The other general point to make is that debt generally has a wider meaning for the balance sheet test than the cash test. The former focuses on the longer term, by contrast to the cash flow, which has a short-term focus.
In terms of the cash flow test, debts due and payable at the date of exercise (of whether the company is able to pay its debts as and when due) would focus on those due in the near future and would exclude a bank overdraft if it has not been demanded. In this exercise account can be taken, if realistic, of short-term borrowing possibilities and any other additional finance.
The focus in terms of assets will include both trade debtors and creditors as reflected in the cash flow headings of sales and purchases and the extent to which in the former case they can provide liquidity. The statute refers to debts, which means you must look at the succession of debts and so sales forecasts will be important in terms of the possible cash coming in.
In terms of contingent and prospective liabilities, only those liabilities which are due around the date of the statement are taken into account. Overall the court has to take a view based on the forensically determined facts and overall position.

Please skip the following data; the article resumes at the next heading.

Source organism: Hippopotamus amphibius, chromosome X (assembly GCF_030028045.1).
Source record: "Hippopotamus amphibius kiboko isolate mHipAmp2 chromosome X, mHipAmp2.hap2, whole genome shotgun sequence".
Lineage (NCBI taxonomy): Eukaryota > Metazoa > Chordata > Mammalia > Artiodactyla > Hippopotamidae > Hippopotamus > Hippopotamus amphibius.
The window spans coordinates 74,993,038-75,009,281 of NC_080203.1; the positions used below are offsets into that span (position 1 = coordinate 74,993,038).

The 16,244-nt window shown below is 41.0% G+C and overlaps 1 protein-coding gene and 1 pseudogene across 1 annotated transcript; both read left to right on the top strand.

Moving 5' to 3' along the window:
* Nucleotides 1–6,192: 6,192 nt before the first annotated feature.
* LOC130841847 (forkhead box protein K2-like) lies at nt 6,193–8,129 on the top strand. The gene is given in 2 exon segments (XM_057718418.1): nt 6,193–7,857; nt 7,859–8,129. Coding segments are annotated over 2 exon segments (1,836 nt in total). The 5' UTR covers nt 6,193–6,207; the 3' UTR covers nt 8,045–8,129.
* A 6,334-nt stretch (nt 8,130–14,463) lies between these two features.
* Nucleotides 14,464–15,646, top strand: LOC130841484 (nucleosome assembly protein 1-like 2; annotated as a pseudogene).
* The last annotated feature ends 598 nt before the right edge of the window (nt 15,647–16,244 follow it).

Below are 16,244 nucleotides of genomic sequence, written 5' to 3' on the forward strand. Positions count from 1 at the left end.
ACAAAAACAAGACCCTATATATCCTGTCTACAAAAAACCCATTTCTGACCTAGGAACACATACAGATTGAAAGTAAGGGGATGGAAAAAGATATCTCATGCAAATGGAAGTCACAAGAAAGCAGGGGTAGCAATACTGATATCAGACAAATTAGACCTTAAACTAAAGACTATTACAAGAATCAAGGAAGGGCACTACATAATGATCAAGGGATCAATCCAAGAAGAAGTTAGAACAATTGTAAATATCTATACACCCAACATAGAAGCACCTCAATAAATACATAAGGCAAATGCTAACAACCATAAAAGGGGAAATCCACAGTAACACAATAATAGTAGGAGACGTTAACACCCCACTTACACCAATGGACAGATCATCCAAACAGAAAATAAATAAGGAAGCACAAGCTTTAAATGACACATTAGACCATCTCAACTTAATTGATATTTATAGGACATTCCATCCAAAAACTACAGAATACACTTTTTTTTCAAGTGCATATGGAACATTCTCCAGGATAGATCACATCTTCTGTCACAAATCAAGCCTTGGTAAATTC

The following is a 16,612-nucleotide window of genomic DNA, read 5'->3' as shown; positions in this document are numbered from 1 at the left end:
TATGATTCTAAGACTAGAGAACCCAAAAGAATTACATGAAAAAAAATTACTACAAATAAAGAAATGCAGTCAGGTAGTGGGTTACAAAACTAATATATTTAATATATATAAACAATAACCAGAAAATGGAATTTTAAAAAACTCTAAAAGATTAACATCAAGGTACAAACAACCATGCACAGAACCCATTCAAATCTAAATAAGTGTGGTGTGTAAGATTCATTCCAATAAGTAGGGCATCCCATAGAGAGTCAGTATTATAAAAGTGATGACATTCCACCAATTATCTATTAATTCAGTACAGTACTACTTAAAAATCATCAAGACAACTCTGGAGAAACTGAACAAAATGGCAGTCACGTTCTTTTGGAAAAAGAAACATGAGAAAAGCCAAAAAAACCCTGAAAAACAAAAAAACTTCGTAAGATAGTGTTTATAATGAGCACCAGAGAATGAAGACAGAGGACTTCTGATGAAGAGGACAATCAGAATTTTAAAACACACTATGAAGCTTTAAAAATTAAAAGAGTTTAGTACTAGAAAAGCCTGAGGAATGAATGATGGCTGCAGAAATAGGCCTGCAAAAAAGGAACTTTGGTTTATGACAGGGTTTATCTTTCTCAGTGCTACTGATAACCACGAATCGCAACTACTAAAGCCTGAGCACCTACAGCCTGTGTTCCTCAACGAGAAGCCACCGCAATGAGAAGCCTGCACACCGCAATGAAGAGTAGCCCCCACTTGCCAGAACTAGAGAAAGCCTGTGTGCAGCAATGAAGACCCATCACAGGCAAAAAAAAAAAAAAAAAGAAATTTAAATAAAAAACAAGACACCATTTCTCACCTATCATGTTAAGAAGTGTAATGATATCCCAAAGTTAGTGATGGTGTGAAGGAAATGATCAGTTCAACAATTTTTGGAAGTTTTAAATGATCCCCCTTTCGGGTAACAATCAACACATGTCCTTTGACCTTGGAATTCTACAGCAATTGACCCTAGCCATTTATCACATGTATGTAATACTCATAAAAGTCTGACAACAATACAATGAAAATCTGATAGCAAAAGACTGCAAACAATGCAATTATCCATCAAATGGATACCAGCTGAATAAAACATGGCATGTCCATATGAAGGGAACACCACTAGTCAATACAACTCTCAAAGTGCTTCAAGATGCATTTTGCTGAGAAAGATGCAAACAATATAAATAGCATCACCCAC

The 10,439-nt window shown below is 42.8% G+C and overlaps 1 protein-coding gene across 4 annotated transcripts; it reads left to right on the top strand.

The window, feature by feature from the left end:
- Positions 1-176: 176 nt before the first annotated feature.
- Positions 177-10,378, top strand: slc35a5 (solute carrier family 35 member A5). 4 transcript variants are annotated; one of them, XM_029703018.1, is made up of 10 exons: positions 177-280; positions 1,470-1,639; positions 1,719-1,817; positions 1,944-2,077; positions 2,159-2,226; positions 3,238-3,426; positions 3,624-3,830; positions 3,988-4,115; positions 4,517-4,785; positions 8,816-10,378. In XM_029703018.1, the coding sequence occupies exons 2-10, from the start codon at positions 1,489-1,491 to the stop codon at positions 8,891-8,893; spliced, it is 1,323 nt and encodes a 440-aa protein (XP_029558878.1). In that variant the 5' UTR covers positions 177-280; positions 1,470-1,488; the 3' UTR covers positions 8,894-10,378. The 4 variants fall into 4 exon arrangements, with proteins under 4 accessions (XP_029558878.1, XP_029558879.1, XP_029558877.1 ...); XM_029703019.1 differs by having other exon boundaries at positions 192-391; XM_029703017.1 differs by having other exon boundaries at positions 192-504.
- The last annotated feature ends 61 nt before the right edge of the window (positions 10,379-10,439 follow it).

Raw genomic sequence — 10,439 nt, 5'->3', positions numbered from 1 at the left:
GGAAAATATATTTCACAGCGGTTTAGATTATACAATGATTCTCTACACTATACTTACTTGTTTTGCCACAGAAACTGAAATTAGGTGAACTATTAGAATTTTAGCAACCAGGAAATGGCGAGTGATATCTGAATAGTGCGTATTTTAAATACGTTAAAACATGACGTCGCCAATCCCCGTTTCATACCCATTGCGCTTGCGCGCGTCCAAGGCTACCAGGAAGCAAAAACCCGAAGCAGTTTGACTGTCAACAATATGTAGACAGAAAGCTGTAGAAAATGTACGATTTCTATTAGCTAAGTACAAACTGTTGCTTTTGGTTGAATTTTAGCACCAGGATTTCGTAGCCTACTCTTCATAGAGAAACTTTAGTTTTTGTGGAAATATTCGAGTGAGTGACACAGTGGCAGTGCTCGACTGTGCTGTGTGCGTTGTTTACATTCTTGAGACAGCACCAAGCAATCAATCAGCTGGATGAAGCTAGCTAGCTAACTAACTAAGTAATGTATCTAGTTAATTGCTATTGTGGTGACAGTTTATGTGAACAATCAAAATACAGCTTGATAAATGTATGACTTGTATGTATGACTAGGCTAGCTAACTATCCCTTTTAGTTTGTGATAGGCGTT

In terms of the assets comprising the balance sheet test, this is equally as difficult given the valuation issues which can arise. As stated above, debt is given a wider definition so all liquidated (and most prospective) liabilities are taken into account. Account can be taken of work in progress but any potential obligations such as repayment of advances in respect of subsequent deficient work in progress must also be taken into account. One thorny area where there can be some debate is whether assets should be valued on a going concern basis or a piecemeal basis. In valuation terms the difference can be very significant.
The guiding light, subject to facts to the contrary, must be that the going concern basis is justified if the business can survive for more than a year. The other issue which is ignored and it can be significant is that increasingly the accountancy bodies focus on economic substance rather than strict legal rights and obligations. For example, accounting for leases, hire purchase and even consolidation. The answer is that the statement must be based on the legal realities.
The two tests expounded in this paper are also relevant to other issues such as wrongful trading, administration orders, transactions at undervalue and disqualification as a director.
Based on the above analysis what are my recommendations, given all these potential hazards? I know and appreciate businesses will be short of money but they should employ their accountants to prepare these two statements on a regular basis not only for information purposes but as a defence in marginal cases where a business and its proprietors might be attacked for other reasons as it will provide valuable forensic evidence to a court, particularly if prepared on regular basis.